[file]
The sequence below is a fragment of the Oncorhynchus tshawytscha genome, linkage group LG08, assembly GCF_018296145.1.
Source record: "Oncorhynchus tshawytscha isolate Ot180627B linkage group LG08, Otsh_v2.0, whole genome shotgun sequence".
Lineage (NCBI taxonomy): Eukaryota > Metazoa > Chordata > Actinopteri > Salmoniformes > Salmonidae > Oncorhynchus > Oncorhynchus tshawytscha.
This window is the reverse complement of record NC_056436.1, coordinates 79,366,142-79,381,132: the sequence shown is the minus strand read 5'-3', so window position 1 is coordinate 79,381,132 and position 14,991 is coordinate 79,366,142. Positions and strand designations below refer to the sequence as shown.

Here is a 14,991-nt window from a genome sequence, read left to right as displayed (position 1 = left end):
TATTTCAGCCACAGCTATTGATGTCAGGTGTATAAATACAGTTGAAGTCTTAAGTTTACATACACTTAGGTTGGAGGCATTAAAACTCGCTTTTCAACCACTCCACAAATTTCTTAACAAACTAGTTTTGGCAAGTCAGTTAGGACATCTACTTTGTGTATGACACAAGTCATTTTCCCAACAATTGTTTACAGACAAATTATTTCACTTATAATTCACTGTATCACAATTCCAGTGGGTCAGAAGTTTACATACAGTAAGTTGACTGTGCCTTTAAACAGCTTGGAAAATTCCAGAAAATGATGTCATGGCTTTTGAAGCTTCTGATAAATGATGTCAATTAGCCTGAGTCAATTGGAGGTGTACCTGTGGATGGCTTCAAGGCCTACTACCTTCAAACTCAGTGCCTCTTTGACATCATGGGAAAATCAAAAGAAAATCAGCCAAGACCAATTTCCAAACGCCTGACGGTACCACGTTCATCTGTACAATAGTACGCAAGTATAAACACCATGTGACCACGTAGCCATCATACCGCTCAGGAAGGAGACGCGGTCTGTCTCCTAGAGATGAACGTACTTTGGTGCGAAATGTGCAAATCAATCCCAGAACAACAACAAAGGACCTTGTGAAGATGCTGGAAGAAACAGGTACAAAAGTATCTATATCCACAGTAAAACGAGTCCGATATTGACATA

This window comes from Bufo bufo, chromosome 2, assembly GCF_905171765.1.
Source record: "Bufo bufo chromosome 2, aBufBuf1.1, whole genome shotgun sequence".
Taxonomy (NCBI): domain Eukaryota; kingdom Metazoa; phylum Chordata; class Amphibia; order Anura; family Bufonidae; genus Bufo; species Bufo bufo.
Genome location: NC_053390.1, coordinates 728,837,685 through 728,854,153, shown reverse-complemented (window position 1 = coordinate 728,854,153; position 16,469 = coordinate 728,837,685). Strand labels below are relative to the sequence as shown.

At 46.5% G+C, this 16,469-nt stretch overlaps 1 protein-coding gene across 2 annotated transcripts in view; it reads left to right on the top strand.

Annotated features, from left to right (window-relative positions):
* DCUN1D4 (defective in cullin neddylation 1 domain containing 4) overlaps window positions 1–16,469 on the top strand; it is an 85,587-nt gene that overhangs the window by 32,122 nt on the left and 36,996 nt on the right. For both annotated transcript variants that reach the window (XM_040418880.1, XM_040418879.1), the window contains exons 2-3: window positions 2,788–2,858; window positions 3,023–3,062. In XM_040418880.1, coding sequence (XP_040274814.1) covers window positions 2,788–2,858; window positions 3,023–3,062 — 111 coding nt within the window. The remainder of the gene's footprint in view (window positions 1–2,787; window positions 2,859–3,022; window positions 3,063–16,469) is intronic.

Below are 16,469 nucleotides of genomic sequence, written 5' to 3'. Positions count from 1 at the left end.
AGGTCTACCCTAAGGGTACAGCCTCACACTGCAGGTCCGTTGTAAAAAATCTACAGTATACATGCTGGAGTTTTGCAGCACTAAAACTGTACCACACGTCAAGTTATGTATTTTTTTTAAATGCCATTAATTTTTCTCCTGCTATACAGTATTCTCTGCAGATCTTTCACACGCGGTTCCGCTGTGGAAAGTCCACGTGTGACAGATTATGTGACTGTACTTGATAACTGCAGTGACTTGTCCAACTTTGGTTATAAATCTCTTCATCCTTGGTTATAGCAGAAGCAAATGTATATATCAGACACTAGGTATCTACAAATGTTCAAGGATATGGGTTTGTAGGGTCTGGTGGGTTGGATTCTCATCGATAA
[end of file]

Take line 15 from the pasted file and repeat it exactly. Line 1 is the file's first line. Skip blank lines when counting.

AGGTCTACCCTAAGGGTACAGCCTCACACTGCAGGTCCGTTGTAAAAAATCTACAGTATACATGCTGGAGTTTTGCAGCACTAAAACTGTACCACACGTCAAGTTATGTATTTTTTTTAAATGCCATTAATTTTTCTCCTGCTATACAGTATTCTCTGCAGATCTTTCACACGCGGTTCCGCTGTGGAAAGTCCACGTGTGACAGATTATGTGACTGTACTTGATAACTGCAGTGACTTGTCCAACTTTGGTTATAAATCTCTTCATCCTTGGTTATAGCAGAAGCAAATGTATATATCAGACACTAGGTATCTACAAATGTTCAAGGATATGGGTTTGTAGGGTCTGGTGGGTTGGATTCTCATCGATAA